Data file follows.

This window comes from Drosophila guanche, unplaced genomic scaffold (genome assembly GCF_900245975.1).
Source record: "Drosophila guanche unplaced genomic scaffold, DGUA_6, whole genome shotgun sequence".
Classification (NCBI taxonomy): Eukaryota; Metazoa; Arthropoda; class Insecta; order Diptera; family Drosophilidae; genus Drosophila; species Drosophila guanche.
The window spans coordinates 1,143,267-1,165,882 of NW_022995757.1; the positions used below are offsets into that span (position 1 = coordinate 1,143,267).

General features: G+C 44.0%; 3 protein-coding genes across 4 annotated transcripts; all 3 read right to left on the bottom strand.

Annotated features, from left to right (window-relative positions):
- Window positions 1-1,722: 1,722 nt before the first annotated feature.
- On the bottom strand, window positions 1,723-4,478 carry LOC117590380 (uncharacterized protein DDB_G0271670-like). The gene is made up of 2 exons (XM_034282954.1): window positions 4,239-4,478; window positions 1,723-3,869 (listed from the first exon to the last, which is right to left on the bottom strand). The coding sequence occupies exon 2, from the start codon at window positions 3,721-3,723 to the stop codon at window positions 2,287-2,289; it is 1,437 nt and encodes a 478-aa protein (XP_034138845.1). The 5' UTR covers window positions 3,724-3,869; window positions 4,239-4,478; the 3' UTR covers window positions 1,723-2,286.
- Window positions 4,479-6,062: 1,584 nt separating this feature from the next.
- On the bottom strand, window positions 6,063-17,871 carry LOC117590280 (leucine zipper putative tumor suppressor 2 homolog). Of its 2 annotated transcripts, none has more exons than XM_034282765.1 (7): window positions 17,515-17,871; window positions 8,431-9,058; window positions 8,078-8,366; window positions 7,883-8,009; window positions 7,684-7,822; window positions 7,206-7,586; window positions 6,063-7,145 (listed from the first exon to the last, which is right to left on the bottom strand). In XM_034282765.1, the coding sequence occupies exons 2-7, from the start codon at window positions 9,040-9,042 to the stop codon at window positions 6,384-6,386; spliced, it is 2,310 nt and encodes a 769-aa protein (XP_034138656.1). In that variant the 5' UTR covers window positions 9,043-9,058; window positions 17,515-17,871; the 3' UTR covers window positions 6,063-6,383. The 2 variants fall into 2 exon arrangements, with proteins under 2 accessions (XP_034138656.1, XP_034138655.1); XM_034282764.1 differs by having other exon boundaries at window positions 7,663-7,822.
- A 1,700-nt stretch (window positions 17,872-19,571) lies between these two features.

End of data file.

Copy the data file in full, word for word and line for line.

This window comes from Drosophila guanche, unplaced genomic scaffold (genome assembly GCF_900245975.1).
Source record: "Drosophila guanche unplaced genomic scaffold, DGUA_6, whole genome shotgun sequence".
Classification (NCBI taxonomy): Eukaryota; Metazoa; Arthropoda; class Insecta; order Diptera; family Drosophilidae; genus Drosophila; species Drosophila guanche.
The window spans coordinates 1,143,267-1,165,882 of NW_022995757.1; the positions used below are offsets into that span (position 1 = coordinate 1,143,267).

General features: G+C 44.0%; 3 protein-coding genes across 4 annotated transcripts; all 3 read right to left on the bottom strand.

Annotated features, from left to right (window-relative positions):
- Window positions 1-1,722: 1,722 nt before the first annotated feature.
- On the bottom strand, window positions 1,723-4,478 carry LOC117590380 (uncharacterized protein DDB_G0271670-like). The gene is made up of 2 exons (XM_034282954.1): window positions 4,239-4,478; window positions 1,723-3,869 (listed from the first exon to the last, which is right to left on the bottom strand). The coding sequence occupies exon 2, from the start codon at window positions 3,721-3,723 to the stop codon at window positions 2,287-2,289; it is 1,437 nt and encodes a 478-aa protein (XP_034138845.1). The 5' UTR covers window positions 3,724-3,869; window positions 4,239-4,478; the 3' UTR covers window positions 1,723-2,286.
- Window positions 4,479-6,062: 1,584 nt separating this feature from the next.
- On the bottom strand, window positions 6,063-17,871 carry LOC117590280 (leucine zipper putative tumor suppressor 2 homolog). Of its 2 annotated transcripts, none has more exons than XM_034282765.1 (7): window positions 17,515-17,871; window positions 8,431-9,058; window positions 8,078-8,366; window positions 7,883-8,009; window positions 7,684-7,822; window positions 7,206-7,586; window positions 6,063-7,145 (listed from the first exon to the last, which is right to left on the bottom strand). In XM_034282765.1, the coding sequence occupies exons 2-7, from the start codon at window positions 9,040-9,042 to the stop codon at window positions 6,384-6,386; spliced, it is 2,310 nt and encodes a 769-aa protein (XP_034138656.1). In that variant the 5' UTR covers window positions 9,043-9,058; window positions 17,515-17,871; the 3' UTR covers window positions 6,063-6,383. The 2 variants fall into 2 exon arrangements, with proteins under 2 accessions (XP_034138656.1, XP_034138655.1); XM_034282764.1 differs by having other exon boundaries at window positions 7,663-7,822.
- A 1,700-nt stretch (window positions 17,872-19,571) lies between these two features.